Little Aiden was just 7 months old when he came down with fever.
"His fever was persistent and his mood was erratic. The initial symptoms were rash, and swollen lymph nodes", recalls his father, Jeremy Chew.
"He was given fever medicine and it was treated as a normal fever by his paediatrician in Mount Alvernia Hospital."
It was May 2015, and nobody suspected the baby of having Kawasaki disease.
"If only Aiden was treated earlier and given the right treatment...", says Jeremy wistfully.
A HEARTBREAKING STORY OF KAWASAKI DISEASE IN BABIES
Aiden's condition soon deteriorated and he had to get admitted to the hospital.
"The A&E doctor from Mt Alvernia then suggested that Aiden might be suffering from Kawasaki Disease (KD). We had no idea about the illness."
"His paediatrician tried to treat it, but the standard IVIG treatment was unable to bring down Aiden's fever. The irresponsible doctor then told us that he was not capable of treating Aiden anymore as his speciality was actually something else."
"So he requested us to send Aiden to KK Hospital for further treatment."
"In KKH, Aiden was treated with immediate care as the Doctors there know about KD and the importance of early treatment."
However, the delay in getting the right treatment proved costly.
"Aiden was found to have massive heart aneurysms and was required to have injections daily to prevent the clotting of blood in the aneurysms, that would trigger a heart attack."
Unfortunately, on 25 June 2015, Aiden suffered a massive heart attack.
FOUGHT TILL HIS LAST BREATH
"Aiden was placed under a heart support machine called Centrimag which was the first for a baby in Singapore", reveals Jeremy.
"We were totally devastated by this outcome as we knew it was hard for us to have heart replacement as in Singapore, organ transplant is only compulsory for adults and not for children."
"An organ transplant would have helped but we knew it was very rare plus it was not practised in Singapore."
Aiden passed away in November 2015, after 6 months of battling the illness.
"Aiden passed away on Nov 25, though we had already got the Ministry's approval for another heart support machine, called the Berlin Heart. But due to infections and complications in one of the small surgeries, he couldn't survive."
"Aiden fought till his last breath, but left us."
CREATING AWARENESS FOR KAWASAKI DISEASE IN SINGAPORE
Today, daddy Jeremy devotes his time and energy to creating awareness for Kawasaki disease and organ transplant in Singapore. Mummy Marie works as an HR recruiter. They have 2 other kids, Adele, 3, and 1.5 year old Alden.
"The key reason why we are promoting Kawasaki disease (KD) and organ transplant awareness is due to the fact that the faster KD is identified and treated, the better the outcome will be", Jeremy tells us.
"In the KD Community that a group of mothers has created, they want to promote KD awareness as some of their children also suffered due to inexperience or late diagnosis of this illness."
"As for Organ Transplant, it is my personal view that as Singapore is very small, there is no organ transplant policy for children and if you are willing to donate your kids organs, it is also a very tough path to go."
"In Aiden's case we actually requested the Organ Transplant team to request to donate Aiden's organs such as the corneas or other parts of the body that are not affected by the heart attack or KD. However, in the end. the team told us that it was impossible to donate due to the fact that Aiden was not brain dead."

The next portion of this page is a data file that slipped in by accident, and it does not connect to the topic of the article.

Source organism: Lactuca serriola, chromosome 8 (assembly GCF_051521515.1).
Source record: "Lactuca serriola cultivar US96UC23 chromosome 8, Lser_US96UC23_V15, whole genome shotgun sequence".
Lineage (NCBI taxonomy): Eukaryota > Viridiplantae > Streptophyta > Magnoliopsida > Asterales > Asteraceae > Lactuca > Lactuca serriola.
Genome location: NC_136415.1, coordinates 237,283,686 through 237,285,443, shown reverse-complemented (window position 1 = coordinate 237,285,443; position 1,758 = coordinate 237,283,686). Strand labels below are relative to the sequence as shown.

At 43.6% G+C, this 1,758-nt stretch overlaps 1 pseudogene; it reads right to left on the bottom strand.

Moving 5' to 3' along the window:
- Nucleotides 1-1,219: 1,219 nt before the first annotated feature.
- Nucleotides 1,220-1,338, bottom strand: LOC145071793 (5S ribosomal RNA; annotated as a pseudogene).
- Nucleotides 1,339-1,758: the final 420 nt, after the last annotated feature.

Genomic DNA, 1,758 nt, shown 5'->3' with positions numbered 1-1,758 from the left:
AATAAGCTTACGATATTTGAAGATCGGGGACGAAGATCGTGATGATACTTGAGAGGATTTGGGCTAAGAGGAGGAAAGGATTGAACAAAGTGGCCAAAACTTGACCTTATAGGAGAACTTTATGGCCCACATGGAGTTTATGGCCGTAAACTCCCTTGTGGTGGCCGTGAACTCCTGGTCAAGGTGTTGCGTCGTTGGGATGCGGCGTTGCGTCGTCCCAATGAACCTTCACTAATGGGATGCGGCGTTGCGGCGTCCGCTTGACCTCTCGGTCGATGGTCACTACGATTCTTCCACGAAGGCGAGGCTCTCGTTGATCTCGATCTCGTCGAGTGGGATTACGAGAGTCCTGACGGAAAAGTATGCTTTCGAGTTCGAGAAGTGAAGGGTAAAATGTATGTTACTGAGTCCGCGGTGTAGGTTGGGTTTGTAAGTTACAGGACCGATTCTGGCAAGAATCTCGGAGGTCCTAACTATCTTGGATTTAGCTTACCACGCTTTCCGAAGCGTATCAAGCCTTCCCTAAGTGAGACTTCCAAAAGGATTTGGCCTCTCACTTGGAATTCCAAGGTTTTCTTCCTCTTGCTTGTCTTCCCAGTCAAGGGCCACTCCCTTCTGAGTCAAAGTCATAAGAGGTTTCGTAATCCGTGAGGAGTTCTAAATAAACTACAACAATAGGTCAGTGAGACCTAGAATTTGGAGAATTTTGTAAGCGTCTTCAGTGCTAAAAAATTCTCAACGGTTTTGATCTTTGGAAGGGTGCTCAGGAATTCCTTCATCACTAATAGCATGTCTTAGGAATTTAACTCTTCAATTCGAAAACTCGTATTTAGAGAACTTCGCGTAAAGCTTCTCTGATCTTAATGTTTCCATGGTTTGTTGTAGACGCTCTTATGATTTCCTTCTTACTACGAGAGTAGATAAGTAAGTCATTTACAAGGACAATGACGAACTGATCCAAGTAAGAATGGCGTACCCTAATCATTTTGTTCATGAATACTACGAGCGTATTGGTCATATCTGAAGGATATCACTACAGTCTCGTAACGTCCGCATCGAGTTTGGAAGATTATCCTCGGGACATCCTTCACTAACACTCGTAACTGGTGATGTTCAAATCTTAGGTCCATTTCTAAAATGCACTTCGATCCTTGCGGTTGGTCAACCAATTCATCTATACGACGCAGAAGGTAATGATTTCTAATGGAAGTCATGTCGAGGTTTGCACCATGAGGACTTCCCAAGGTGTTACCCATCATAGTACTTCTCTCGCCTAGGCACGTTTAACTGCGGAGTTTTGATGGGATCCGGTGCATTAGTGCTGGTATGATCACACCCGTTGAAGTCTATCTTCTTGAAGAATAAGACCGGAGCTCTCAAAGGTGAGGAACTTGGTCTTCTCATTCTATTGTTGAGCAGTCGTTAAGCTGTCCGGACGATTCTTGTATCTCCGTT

ADVICE FOR OTHER PARENTS
Looking back, are there any regrets? If you could, would you have changed anything?
"There are many ifs and definitely many regrets...", says Jeremy.
"We were first-time parents at that time, and assumed that all paediatricians would be equally competent. If we could change anything, we would have appointed our current PD who we researched about carefully and was recommended by many friends."
"The difference lies in the devotion and care of the doctor."
'If Aiden was treated earlier and given the right treatment, his heart might not have been impacted that much. Lastly parents' gut feeling is always important, and if you don't feel comfortable, you should always seek more advice from the doctor. "
What advice would you give other parents in Singapore whose children are going through a medical crisis?
"In Aiden's case, we had communicated to many parties including the Ministry and the PM, as well as many medical professionals."
"I would say that help is always available, so do not feel desperate. You can always seek help from the hospital or the government as long your request is valid. Always seek second opinion if you are uncomfortable. Trust your parental instinct in terms of seeking treatment."
"Stay strong as you will require the strength to support your kid's journey."
Thank you, Jeremy, for sharing your story with us. It is really admirable how this dad drew strength from his grief to create more awareness about this illness, and help many others.
Parents, do note that, the symptoms of Kawasaki disease include:
- A high fever (as high as 39-40 °C) lasting at least five days
- Red eyes
- A body rash, especially on the stomach, chest, and genitals
- Sore irritated throat
- Swollen, red, cracked lips
- Swollen tongue with a white coating and big red bumps (called "strawberry tongue")
- BCG scar may be prominent
- Swollen, red feet and hands
- Swollen lymph nodes in the neck
According to the Kawasaki Disease (KD) Support Group Singapore, there are over 200 cases of KD in Singapore every year. Treatment of Kawasaki disease should begin within 10 days after a fever starts, to avoid cardiovascular complications.
If parents or medical professionals recognise the symptoms early, children with Kawasaki disease can fully recover within a few days.
This article was first published in theAsianparent.